As far as maintenance, with the hot sun and hail damage, there will always be a need to baby your sign. Negotiate in advance for wide permission for your sign crews to change electronics or signage material. Make sure you have permission to get up on the roof in the event a major replacement is needed.

Party Over – Who pays to take it down? When your lease is up, you will likely have a restorative obligation. Make sure to address the particulars of what you need to restore. If you are patching a few holes, that’s likely OK, but be careful that you don’t have to replace an entire roof or part of the building siding. Also, in the event that another tenant is going to install a replacement sign, perhaps you can mitigate your requirements to actual repairs after the new sign is installed.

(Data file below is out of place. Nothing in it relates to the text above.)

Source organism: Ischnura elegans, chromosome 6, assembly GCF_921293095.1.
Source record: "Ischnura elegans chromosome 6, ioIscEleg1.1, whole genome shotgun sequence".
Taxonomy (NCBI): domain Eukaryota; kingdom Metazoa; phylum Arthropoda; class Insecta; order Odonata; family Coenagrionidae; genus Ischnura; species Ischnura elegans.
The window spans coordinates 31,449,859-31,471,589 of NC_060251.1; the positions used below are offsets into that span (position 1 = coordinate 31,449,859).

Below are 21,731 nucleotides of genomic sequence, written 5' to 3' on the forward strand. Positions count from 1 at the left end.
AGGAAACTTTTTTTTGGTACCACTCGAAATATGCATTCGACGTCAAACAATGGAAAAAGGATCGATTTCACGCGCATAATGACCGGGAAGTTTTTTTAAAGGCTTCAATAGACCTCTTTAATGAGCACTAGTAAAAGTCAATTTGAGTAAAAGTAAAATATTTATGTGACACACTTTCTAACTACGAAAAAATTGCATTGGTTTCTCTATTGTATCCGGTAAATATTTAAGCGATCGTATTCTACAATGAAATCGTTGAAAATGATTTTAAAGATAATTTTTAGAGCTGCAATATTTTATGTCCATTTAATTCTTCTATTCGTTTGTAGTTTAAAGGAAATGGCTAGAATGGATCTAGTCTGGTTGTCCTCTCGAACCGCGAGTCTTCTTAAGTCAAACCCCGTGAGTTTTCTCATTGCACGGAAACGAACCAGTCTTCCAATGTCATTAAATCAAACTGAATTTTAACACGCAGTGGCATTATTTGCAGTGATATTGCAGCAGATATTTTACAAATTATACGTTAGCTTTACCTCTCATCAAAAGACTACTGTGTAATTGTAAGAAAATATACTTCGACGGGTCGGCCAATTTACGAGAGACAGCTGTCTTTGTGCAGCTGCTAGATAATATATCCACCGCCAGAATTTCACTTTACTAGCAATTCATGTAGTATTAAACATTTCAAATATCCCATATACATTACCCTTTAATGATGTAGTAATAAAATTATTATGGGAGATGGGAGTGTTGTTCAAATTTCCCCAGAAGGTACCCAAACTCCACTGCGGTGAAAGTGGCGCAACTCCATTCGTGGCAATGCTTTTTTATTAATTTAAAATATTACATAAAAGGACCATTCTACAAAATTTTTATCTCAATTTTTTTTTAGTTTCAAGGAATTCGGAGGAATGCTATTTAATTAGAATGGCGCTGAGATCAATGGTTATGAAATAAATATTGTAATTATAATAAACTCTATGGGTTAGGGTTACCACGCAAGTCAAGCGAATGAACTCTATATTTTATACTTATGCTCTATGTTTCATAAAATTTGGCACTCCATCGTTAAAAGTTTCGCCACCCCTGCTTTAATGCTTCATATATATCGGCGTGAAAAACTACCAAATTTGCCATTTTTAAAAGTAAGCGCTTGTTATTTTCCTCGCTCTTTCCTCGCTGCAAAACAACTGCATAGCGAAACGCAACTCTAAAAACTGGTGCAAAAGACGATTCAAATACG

Lighting– You paid all that money for your lease and the beautiful sign. Don’t give up 12 hours a day of exposure. Negotiate sign lighting in the lease agreement.

Civil Disobedience

Additional Considerations – What happens if you shrink? What happens if you sublease space? How long can you keep the sign? You’ll have the most leverage during the initial lease negotiations, so address flexibility upfront.

Also, who runs the traps on government approvals? You and the landlord should jointly discuss approvals with the municipality. Don’t be afraid to retain a good lawyer who is an expert in this area. It can make a huge difference in terms of your time and the ultimate approval of your project.